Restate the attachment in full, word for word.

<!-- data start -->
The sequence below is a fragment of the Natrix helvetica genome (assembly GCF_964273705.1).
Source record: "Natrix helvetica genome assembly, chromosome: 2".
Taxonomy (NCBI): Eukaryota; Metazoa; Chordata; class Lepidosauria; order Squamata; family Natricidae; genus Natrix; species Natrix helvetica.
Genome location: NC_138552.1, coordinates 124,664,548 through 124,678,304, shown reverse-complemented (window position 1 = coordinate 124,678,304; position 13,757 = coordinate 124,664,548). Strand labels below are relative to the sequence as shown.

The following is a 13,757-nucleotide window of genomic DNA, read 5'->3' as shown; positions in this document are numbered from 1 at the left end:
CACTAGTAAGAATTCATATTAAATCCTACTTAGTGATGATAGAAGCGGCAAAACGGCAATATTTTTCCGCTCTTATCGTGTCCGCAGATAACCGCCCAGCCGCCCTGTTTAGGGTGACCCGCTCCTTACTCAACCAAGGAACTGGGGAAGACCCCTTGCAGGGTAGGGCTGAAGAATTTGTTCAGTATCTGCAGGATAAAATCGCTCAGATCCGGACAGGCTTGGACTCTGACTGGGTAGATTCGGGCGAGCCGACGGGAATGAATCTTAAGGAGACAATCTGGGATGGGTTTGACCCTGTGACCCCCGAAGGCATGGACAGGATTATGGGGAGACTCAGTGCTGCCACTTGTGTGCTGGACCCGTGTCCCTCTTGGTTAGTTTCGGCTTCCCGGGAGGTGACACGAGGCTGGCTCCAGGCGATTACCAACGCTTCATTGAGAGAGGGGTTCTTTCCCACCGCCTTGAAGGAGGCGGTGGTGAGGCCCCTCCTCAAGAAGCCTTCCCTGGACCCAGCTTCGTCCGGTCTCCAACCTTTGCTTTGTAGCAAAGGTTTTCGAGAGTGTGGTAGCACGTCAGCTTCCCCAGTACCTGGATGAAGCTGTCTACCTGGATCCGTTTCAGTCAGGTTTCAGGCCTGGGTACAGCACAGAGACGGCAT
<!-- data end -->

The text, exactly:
The sequence below is a fragment of the Natrix helvetica genome (assembly GCF_964273705.1).
Source record: "Natrix helvetica genome assembly, chromosome: 2".
Taxonomy (NCBI): Eukaryota; Metazoa; Chordata; class Lepidosauria; order Squamata; family Natricidae; genus Natrix; species Natrix helvetica.
Genome location: NC_138552.1, coordinates 124,664,548 through 124,678,304, shown reverse-complemented (window position 1 = coordinate 124,678,304; position 13,757 = coordinate 124,664,548). Strand labels below are relative to the sequence as shown.

The following is a 13,757-nucleotide window of genomic DNA, read 5'->3' as shown; positions in this document are numbered from 1 at the left end:
CACTAGTAAGAATTCATATTAAATCCTACTTAGTGATGATAGAAGCGGCAAAACGGCAATATTTTTCCGCTCTTATCGTGTCCGCAGATAACCGCCCAGCCGCCCTGTTTAGGGTGACCCGCTCCTTACTCAACCAAGGAACTGGGGAAGACCCCTTGCAGGGTAGGGCTGAAGAATTTGTTCAGTATCTGCAGGATAAAATCGCTCAGATCCGGACAGGCTTGGACTCTGACTGGGTAGATTCGGGCGAGCCGACGGGAATGAATCTTAAGGAGACAATCTGGGATGGGTTTGACCCTGTGACCCCCGAAGGCATGGACAGGATTATGGGGAGACTCAGTGCTGCCACTTGTGTGCTGGACCCGTGTCCCTCTTGGTTAGTTTCGGCTTCCCGGGAGGTGACACGAGGCTGGCTCCAGGCGATTACCAACGCTTCATTGAGAGAGGGGTTCTTTCCCACCGCCTTGAAGGAGGCGGTGGTGAGGCCCCTCCTCAAGAAGCCTTCCCTGGACCCAGCTTCGTCCGGTCTCCAACCTTTGCTTTGTAGCAAAGGTTTTCGAGAGTGTGGTAGCACGTCAGCTTCCCCAGTACCTGGATGAAGCTGTCTACCTGGATCCGTTTCAGTCAGGTTTCAGGCCTGGGTACAGCACAGAGACGGCAT